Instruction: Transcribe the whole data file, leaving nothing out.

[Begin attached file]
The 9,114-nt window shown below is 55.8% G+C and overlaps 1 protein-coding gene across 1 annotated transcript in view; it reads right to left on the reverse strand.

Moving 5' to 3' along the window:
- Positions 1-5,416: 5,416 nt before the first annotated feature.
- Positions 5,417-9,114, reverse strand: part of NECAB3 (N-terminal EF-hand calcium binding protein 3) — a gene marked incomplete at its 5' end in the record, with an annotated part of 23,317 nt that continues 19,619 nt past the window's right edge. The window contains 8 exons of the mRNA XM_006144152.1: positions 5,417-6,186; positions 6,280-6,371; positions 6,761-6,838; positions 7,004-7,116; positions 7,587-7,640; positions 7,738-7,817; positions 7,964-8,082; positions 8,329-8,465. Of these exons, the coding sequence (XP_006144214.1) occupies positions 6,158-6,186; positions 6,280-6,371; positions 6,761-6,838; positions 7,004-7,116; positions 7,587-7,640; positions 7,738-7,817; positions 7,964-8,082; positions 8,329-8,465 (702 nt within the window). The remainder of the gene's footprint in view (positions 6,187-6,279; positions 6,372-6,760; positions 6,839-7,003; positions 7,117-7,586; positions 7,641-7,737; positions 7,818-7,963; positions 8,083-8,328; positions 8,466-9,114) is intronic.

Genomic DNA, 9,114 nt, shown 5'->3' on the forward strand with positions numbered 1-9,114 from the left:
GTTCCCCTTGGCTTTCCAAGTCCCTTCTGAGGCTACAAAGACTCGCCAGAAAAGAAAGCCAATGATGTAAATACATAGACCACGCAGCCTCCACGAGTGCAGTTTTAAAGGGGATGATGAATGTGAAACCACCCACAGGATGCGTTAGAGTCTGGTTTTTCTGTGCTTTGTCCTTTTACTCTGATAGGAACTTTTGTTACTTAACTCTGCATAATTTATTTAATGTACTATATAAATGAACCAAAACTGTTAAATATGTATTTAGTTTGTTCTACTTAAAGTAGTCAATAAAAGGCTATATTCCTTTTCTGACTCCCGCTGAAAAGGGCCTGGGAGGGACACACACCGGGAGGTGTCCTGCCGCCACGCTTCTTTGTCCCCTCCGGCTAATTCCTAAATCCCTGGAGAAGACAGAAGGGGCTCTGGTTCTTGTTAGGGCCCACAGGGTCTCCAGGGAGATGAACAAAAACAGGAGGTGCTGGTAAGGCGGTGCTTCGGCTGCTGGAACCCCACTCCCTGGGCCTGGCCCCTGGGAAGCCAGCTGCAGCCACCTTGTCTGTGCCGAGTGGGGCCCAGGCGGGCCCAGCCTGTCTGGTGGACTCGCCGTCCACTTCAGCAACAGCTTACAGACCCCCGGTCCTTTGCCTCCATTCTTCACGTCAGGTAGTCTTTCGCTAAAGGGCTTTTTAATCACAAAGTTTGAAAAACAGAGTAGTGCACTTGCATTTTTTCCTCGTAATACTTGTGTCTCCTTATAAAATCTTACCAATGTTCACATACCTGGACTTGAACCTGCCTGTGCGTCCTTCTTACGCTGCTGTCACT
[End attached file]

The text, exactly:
The 9,114-nt window shown below is 55.8% G+C and overlaps 1 protein-coding gene across 1 annotated transcript in view; it reads right to left on the reverse strand.

Moving 5' to 3' along the window:
- Positions 1-5,416: 5,416 nt before the first annotated feature.
- Positions 5,417-9,114, reverse strand: part of NECAB3 (N-terminal EF-hand calcium binding protein 3) — a gene marked incomplete at its 5' end in the record, with an annotated part of 23,317 nt that continues 19,619 nt past the window's right edge. The window contains 8 exons of the mRNA XM_006144152.1: positions 5,417-6,186; positions 6,280-6,371; positions 6,761-6,838; positions 7,004-7,116; positions 7,587-7,640; positions 7,738-7,817; positions 7,964-8,082; positions 8,329-8,465. Of these exons, the coding sequence (XP_006144214.1) occupies positions 6,158-6,186; positions 6,280-6,371; positions 6,761-6,838; positions 7,004-7,116; positions 7,587-7,640; positions 7,738-7,817; positions 7,964-8,082; positions 8,329-8,465 (702 nt within the window). The remainder of the gene's footprint in view (positions 6,187-6,279; positions 6,372-6,760; positions 6,839-7,003; positions 7,117-7,586; positions 7,641-7,737; positions 7,818-7,963; positions 8,083-8,328; positions 8,466-9,114) is intronic.

Genomic DNA, 9,114 nt, shown 5'->3' on the forward strand with positions numbered 1-9,114 from the left:
GTTCCCCTTGGCTTTCCAAGTCCCTTCTGAGGCTACAAAGACTCGCCAGAAAAGAAAGCCAATGATGTAAATACATAGACCACGCAGCCTCCACGAGTGCAGTTTTAAAGGGGATGATGAATGTGAAACCACCCACAGGATGCGTTAGAGTCTGGTTTTTCTGTGCTTTGTCCTTTTACTCTGATAGGAACTTTTGTTACTTAACTCTGCATAATTTATTTAATGTACTATATAAATGAACCAAAACTGTTAAATATGTATTTAGTTTGTTCTACTTAAAGTAGTCAATAAAAGGCTATATTCCTTTTCTGACTCCCGCTGAAAAGGGCCTGGGAGGGACACACACCGGGAGGTGTCCTGCCGCCACGCTTCTTTGTCCCCTCCGGCTAATTCCTAAATCCCTGGAGAAGACAGAAGGGGCTCTGGTTCTTGTTAGGGCCCACAGGGTCTCCAGGGAGATGAACAAAAACAGGAGGTGCTGGTAAGGCGGTGCTTCGGCTGCTGGAACCCCACTCCCTGGGCCTGGCCCCTGGGAAGCCAGCTGCAGCCACCTTGTCTGTGCCGAGTGGGGCCCAGGCGGGCCCAGCCTGTCTGGTGGACTCGCCGTCCACTTCAGCAACAGCTTACAGACCCCCGGTCCTTTGCCTCCATTCTTCACGTCAGGTAGTCTTTCGCTAAAGGGCTTTTTAATCACAAAGTTTGAAAAACAGAGTAGTGCACTTGCATTTTTTCCTCGTAATACTTGTGTCTCCTTATAAAATCTTACCAATGTTCACATACCTGGACTTGAACCTGCCTGTGCGTCCTTCTTACGCTGCTGTCACT